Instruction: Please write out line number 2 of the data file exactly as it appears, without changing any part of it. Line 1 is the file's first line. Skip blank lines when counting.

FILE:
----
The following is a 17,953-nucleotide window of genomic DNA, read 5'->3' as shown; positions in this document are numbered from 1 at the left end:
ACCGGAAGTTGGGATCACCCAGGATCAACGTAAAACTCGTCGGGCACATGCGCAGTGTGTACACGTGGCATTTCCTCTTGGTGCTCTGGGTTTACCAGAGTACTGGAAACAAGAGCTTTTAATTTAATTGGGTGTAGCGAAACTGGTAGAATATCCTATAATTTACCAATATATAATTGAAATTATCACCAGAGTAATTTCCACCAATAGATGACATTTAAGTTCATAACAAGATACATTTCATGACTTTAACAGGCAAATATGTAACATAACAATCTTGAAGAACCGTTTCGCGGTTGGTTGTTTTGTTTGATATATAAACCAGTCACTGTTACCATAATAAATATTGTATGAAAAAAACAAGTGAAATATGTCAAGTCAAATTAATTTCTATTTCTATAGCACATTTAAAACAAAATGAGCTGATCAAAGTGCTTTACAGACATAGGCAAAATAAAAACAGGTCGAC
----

ACCGGAAGTTGGGATCACCCAGGATCAACGTAAAACTCGTCGGGCACATGCGCAGTGTGTACACGTGGCATTTCCTCTTGGTGCTCTGGGTTTACCAGAGTACTGGAAACAAGAGCTTTTAATTTAATTGGGTGTAGCGAAACTGGTAGAATATCCTATAATTTACCAATATATAATTGAAATTATCACCAGAGTAATTTCCACCAATAGATGACATTTAAGTTCATAACAAGATACATTTCATGACTTTAACAGGCAAATATGTAACATAACAATCTTGAAGAACCGTTTCGCGGTTGGTTGTTTTGTTTGATATATAAACCAGTCACTGTTACCATAATAAATATTGTATGAAAAAAACAAGTGAAATATGTCAAGTCAAATTAATTTCTATTTCTATAGCACATTTAAAACAAAATGAGCTGATCAAAGTGCTTTACAGACATAGGCAAAATAAAAACAGGTCGAC